The giant non-issue in Venezuela’s election

Education in Venezuela rarely makes the headlines. In a country where a firebrand populist holds sway over the news cycle, where infrastructure is crumbling, and where crime rates are soaring, there simply isn’t enough space on the front pages dedicated to the nation’s schools. That’s a shame, because solving the entrenched deficiencies in its educational ...

LEO RAMIREZ/AFP/Getty Images
LEO RAMIREZ/AFP/Getty Images
LEO RAMIREZ/AFP/Getty Images

Education in Venezuela rarely makes the headlines. In a country where a firebrand populist holds sway over the news cycle, where infrastructure is crumbling, and where crime rates are soaring, there simply isn't enough space on the front pages dedicated to the nation's schools.

That's a shame, because solving the entrenched deficiencies in its educational system is a must if Venezuela is ever going to develop. This is a complicated problem, and oil wealth alone will not make Venezuelans into knowledgeable and productive members of the global community.

The state of education in Venezuela is not good. While the Chávez administration has made progress in boosting spending and increasing enrollment, according to the World Bank almost 200,000 school-age children are out of school; 5 percent of all adults are still illiterate; and 6 percent of all primary school-age females drop out before completing primary school, while the number for male students is 10 percent.

Education in Venezuela rarely makes the headlines. In a country where a firebrand populist holds sway over the news cycle, where infrastructure is crumbling, and where crime rates are soaring, there simply isn’t enough space on the front pages dedicated to the nation’s schools.

That’s a shame, because solving the entrenched deficiencies in its educational system is a must if Venezuela is ever going to develop. This is a complicated problem, and oil wealth alone will not make Venezuelans into knowledgeable and productive members of the global community.

The state of education in Venezuela is not good. While the Chávez administration has made progress in boosting spending and increasing enrollment, according to the World Bank almost 200,000 school-age children are out of school; 5 percent of all adults are still illiterate; and 6 percent of all primary school-age females drop out before completing primary school, while the number for male students is 10 percent.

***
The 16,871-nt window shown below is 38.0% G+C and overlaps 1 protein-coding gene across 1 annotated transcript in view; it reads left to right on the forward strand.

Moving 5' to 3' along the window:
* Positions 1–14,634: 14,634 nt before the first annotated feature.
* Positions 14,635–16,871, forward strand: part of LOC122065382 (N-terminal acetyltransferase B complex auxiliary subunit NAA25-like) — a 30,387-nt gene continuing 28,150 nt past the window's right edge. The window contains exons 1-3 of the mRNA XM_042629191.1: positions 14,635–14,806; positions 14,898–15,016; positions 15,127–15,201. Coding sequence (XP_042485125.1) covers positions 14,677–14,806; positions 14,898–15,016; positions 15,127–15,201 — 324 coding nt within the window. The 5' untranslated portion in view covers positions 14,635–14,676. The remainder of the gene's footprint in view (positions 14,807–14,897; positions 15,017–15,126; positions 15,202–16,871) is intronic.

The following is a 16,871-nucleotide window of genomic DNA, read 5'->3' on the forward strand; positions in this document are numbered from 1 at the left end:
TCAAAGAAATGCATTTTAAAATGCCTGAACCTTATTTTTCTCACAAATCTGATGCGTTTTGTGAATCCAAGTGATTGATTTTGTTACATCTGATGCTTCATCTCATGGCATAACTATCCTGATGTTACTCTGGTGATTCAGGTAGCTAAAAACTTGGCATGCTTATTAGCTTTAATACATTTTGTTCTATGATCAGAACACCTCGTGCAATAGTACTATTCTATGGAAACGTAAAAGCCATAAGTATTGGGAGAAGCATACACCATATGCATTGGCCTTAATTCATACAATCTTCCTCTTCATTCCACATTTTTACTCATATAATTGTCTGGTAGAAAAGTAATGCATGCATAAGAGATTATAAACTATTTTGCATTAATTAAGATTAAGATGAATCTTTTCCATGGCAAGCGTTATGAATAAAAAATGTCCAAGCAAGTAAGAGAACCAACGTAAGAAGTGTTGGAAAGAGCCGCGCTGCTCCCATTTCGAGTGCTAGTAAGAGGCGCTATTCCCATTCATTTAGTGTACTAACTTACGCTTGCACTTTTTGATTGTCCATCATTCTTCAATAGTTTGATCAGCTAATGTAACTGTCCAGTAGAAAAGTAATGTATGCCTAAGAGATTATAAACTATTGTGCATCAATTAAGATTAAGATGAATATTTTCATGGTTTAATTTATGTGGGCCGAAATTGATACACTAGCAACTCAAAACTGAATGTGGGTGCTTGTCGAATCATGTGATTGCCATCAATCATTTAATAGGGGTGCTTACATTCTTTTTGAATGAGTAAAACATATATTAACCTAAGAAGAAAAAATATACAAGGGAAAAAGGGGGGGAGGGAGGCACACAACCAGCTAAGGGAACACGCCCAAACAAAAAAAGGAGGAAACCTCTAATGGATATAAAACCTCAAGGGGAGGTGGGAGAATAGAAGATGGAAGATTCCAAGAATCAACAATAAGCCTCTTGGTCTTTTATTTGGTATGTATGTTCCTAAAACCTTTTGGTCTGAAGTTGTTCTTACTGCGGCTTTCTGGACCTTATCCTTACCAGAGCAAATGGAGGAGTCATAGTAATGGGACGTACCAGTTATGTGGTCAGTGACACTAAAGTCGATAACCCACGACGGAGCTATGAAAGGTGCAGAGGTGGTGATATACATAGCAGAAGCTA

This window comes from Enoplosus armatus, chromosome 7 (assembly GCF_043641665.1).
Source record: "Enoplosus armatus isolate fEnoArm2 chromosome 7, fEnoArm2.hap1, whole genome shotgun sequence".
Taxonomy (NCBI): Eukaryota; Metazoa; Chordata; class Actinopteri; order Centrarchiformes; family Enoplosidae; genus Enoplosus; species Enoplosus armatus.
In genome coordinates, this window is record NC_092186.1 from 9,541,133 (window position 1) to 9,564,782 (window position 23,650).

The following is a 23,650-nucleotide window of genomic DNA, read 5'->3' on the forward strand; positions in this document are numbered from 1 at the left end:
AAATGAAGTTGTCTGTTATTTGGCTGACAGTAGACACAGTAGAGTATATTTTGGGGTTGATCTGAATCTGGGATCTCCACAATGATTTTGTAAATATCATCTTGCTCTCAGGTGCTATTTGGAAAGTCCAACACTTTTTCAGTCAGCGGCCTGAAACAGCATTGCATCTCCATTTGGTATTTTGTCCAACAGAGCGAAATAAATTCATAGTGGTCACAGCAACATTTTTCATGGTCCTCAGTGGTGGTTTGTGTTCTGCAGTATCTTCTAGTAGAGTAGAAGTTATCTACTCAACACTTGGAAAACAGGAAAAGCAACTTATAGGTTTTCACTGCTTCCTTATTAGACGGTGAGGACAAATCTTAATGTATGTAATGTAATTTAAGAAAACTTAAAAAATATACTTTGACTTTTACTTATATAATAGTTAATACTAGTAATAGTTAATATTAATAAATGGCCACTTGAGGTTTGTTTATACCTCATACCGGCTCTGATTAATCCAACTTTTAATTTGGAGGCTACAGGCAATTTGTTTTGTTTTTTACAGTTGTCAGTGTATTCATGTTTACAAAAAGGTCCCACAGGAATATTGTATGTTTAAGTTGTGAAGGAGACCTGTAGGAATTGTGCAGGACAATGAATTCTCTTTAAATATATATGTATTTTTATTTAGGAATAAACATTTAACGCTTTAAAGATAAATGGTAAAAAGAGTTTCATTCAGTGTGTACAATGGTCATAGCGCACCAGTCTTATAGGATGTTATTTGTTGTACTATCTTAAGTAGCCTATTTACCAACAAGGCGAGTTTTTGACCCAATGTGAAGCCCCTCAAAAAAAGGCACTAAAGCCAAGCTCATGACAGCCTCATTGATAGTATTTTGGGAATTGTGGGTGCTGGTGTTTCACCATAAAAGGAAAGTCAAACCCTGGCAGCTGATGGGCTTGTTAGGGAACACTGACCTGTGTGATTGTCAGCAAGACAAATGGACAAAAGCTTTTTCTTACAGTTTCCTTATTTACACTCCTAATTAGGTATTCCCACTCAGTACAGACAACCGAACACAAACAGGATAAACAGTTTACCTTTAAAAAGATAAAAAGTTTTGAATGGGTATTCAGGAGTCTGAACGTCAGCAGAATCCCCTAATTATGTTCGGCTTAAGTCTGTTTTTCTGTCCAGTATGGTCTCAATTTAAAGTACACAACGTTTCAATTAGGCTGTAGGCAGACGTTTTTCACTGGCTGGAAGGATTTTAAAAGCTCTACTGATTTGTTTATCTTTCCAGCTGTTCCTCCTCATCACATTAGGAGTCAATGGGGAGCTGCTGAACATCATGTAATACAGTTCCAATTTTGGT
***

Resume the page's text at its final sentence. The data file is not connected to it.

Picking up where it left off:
Furthermore, UNICEF reports that while 67 percent of all school-age males and 75 percent of all females are enrolled in secondary school, only 30 percent and 43 percent, respectively, attend regularly.

Sadly, neither Chávez nor opposition candidate Henrique Capriles are proposing serious paths forward for the nation’s schools.

Chávez’s platform mentions increasing enrollment a couple of times, but no specifics are given. Capriles is even hazier — although he does mention early childhood education in his platform, something Chávez fails to do.

This is surprising given their records. Chávez’s government has placed great emphasis on funding education, and Capriles is well-known for an innovative approach to improving school infrastructure.

Getting more Venezuelan children into school is a daunting task, but the challenges in terms of quality are even larger. Sadly, there are no statistics available on this point because the Venezuelan government refuses to participate in international standardized tests.

Unlike Chávez, Capriles believes the quality of education should be assessed. When he was governor of Miranda, Capriles asked the OECD’s PISA program to evaluate the quality of education in Miranda’s schools and compare it to that of other countries. In a move that surprised nobody, the federal government refused to participate and denied funding for the project, so the test was applied only in schools run by the state (regional) government.

The results showed that Miranda’s students are on par with those of Mexico, Brazil, or Colombia in terms of reading literacy, and similar to those of Mexico in terms of science proficiency. But only 58 percent of students were estimated to be literate at or above the baseline level to participate effectively and productively in life, and 40 percent of students are proficient in mathematics and able to use those skills in ways considered fundamental for their future development. (The photo above shows Venezuelan university students demonstrating against the government last year.)

The key to Venezuela’s medium-run growth prospects is increasing the access and quality of its public education. It’s just too bad there is no room in the campaign cycle to talk about this.

Juan Cristóbal Nagel is a professor of economics at the Universidadde los Andes in Santiago, Chile, editor of Caracas Chronicles, and co-author of the book Blogging the Revolution. Twitter: @juannagel

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